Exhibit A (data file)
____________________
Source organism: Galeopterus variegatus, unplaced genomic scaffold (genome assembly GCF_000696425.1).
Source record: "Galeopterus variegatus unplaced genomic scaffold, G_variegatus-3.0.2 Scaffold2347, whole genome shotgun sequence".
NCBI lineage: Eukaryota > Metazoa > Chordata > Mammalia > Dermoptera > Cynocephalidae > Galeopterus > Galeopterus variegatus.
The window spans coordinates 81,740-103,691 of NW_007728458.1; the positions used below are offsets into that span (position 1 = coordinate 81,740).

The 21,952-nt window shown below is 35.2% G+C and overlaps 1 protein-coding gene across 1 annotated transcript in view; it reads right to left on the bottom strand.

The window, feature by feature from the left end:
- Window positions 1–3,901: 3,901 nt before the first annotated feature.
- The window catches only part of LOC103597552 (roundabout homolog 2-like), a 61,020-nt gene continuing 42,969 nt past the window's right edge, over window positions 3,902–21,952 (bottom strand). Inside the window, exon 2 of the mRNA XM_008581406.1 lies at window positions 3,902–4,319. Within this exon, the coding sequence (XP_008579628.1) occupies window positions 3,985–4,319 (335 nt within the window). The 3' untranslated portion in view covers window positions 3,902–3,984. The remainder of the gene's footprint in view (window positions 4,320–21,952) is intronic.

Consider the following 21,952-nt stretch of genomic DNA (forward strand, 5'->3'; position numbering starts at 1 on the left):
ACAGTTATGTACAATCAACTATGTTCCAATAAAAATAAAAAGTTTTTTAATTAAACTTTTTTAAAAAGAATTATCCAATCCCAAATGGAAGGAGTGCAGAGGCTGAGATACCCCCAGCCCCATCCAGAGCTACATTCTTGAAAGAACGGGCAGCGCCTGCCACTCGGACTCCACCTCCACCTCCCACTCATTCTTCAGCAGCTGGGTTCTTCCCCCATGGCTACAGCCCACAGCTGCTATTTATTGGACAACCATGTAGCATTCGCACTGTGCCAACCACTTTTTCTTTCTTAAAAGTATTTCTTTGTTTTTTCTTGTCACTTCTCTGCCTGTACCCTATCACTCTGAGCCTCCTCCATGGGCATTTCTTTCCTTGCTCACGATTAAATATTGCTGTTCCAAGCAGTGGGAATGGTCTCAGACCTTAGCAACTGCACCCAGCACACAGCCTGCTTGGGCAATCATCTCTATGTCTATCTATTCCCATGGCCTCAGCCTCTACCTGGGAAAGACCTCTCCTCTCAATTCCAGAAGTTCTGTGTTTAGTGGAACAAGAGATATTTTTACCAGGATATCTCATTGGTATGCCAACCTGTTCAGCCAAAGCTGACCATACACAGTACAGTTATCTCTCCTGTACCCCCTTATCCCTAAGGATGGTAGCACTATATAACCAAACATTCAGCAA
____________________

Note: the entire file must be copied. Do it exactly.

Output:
Source organism: Galeopterus variegatus, unplaced genomic scaffold (genome assembly GCF_000696425.1).
Source record: "Galeopterus variegatus unplaced genomic scaffold, G_variegatus-3.0.2 Scaffold2347, whole genome shotgun sequence".
NCBI lineage: Eukaryota > Metazoa > Chordata > Mammalia > Dermoptera > Cynocephalidae > Galeopterus > Galeopterus variegatus.
The window spans coordinates 81,740-103,691 of NW_007728458.1; the positions used below are offsets into that span (position 1 = coordinate 81,740).

The 21,952-nt window shown below is 35.2% G+C and overlaps 1 protein-coding gene across 1 annotated transcript in view; it reads right to left on the bottom strand.

The window, feature by feature from the left end:
- Window positions 1–3,901: 3,901 nt before the first annotated feature.
- The window catches only part of LOC103597552 (roundabout homolog 2-like), a 61,020-nt gene continuing 42,969 nt past the window's right edge, over window positions 3,902–21,952 (bottom strand). Inside the window, exon 2 of the mRNA XM_008581406.1 lies at window positions 3,902–4,319. Within this exon, the coding sequence (XP_008579628.1) occupies window positions 3,985–4,319 (335 nt within the window). The 3' untranslated portion in view covers window positions 3,902–3,984. The remainder of the gene's footprint in view (window positions 4,320–21,952) is intronic.

Consider the following 21,952-nt stretch of genomic DNA (forward strand, 5'->3'; position numbering starts at 1 on the left):
ACAGTTATGTACAATCAACTATGTTCCAATAAAAATAAAAAGTTTTTTAATTAAACTTTTTTAAAAAGAATTATCCAATCCCAAATGGAAGGAGTGCAGAGGCTGAGATACCCCCAGCCCCATCCAGAGCTACATTCTTGAAAGAACGGGCAGCGCCTGCCACTCGGACTCCACCTCCACCTCCCACTCATTCTTCAGCAGCTGGGTTCTTCCCCCATGGCTACAGCCCACAGCTGCTATTTATTGGACAACCATGTAGCATTCGCACTGTGCCAACCACTTTTTCTTTCTTAAAAGTATTTCTTTGTTTTTTCTTGTCACTTCTCTGCCTGTACCCTATCACTCTGAGCCTCCTCCATGGGCATTTCTTTCCTTGCTCACGATTAAATATTGCTGTTCCAAGCAGTGGGAATGGTCTCAGACCTTAGCAACTGCACCCAGCACACAGCCTGCTTGGGCAATCATCTCTATGTCTATCTATTCCCATGGCCTCAGCCTCTACCTGGGAAAGACCTCTCCTCTCAATTCCAGAAGTTCTGTGTTTAGTGGAACAAGAGATATTTTTACCAGGATATCTCATTGGTATGCCAACCTGTTCAGCCAAAGCTGACCATACACAGTACAGTTATCTCTCCTGTACCCCCTTATCCCTAAGGATGGTAGCACTATATAACCAAACATTCAGCAA